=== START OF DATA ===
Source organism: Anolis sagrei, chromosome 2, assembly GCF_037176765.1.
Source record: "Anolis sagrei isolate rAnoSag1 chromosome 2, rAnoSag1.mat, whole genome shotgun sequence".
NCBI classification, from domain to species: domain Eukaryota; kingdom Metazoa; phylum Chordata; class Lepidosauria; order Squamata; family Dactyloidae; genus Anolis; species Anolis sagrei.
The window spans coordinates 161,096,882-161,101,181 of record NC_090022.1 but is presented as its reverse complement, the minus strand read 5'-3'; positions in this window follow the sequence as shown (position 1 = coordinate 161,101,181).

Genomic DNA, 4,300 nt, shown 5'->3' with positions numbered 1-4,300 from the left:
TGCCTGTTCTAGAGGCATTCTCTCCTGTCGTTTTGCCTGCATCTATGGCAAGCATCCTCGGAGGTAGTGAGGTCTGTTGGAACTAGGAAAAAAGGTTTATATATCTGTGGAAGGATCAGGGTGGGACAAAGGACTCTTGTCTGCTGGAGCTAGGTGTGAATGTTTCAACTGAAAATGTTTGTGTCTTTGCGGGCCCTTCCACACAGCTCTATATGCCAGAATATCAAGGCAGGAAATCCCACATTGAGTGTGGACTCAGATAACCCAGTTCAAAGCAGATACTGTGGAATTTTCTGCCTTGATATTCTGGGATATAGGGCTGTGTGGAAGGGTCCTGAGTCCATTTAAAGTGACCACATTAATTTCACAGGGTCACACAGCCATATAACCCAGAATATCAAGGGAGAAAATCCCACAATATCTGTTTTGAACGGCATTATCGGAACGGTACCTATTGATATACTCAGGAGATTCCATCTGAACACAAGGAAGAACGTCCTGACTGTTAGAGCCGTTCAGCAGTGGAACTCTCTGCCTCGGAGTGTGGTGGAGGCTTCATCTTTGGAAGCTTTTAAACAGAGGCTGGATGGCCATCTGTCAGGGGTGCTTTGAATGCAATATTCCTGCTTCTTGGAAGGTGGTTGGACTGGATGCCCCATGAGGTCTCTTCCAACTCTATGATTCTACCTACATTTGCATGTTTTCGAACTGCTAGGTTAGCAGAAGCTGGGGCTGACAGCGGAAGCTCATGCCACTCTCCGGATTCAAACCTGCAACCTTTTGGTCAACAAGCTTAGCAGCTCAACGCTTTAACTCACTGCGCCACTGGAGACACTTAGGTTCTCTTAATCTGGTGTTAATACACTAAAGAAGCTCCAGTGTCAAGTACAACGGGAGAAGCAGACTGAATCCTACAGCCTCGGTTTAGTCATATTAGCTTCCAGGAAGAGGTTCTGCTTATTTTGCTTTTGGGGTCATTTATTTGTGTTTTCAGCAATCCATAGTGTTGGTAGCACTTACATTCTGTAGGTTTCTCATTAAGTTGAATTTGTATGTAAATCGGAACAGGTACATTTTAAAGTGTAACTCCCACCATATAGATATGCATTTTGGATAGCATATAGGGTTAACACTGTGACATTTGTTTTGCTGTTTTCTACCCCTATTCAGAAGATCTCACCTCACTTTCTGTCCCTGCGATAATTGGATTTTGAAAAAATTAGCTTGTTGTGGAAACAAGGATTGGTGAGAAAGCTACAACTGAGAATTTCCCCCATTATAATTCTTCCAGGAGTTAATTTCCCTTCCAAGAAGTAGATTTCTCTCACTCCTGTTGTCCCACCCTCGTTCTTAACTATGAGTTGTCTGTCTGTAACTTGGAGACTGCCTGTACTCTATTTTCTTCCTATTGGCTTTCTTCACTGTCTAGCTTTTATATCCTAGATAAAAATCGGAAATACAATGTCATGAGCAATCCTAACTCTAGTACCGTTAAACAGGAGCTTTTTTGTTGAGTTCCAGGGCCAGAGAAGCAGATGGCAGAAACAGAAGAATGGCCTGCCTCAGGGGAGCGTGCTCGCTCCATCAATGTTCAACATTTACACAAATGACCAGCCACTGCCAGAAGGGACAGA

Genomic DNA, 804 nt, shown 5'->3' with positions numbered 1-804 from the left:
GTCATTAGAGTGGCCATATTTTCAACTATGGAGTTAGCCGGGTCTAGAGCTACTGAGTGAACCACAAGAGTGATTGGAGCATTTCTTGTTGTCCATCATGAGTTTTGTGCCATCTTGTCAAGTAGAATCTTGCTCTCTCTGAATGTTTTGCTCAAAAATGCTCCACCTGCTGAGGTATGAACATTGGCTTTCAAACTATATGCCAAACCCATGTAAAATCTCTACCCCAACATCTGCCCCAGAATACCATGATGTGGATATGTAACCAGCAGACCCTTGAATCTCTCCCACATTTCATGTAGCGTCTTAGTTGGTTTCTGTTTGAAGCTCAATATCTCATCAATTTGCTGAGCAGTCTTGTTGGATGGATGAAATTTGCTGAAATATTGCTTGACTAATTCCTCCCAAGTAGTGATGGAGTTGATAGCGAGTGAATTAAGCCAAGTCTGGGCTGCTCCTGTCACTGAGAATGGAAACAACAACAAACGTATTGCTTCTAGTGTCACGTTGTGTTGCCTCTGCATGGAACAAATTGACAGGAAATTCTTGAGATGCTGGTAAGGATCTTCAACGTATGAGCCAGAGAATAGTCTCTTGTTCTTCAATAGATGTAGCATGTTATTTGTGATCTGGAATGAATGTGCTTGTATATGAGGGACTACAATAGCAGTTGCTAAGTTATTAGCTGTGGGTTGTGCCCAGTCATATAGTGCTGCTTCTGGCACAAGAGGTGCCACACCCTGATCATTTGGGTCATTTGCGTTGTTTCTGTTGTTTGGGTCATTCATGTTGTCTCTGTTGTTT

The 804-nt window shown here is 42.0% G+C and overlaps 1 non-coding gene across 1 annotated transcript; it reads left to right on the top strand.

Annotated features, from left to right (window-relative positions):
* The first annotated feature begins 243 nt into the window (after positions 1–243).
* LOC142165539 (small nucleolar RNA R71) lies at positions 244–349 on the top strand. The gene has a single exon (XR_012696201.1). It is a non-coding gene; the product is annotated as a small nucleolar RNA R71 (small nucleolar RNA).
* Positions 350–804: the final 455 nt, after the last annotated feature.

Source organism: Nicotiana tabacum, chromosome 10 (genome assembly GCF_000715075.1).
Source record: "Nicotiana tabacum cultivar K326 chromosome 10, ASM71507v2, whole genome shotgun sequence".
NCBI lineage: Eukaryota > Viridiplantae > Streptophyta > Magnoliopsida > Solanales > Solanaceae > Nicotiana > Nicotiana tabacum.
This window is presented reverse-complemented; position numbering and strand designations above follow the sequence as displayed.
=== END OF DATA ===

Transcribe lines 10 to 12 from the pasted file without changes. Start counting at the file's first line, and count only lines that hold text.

Annotated features, from left to right (window-relative positions):
* The first annotated feature begins 243 nt into the window (after positions 1–243).
* LOC142165539 (small nucleolar RNA R71) lies at positions 244–349 on the top strand. The gene has a single exon (XR_012696201.1). It is a non-coding gene; the product is annotated as a small nucleolar RNA R71 (small nucleolar RNA).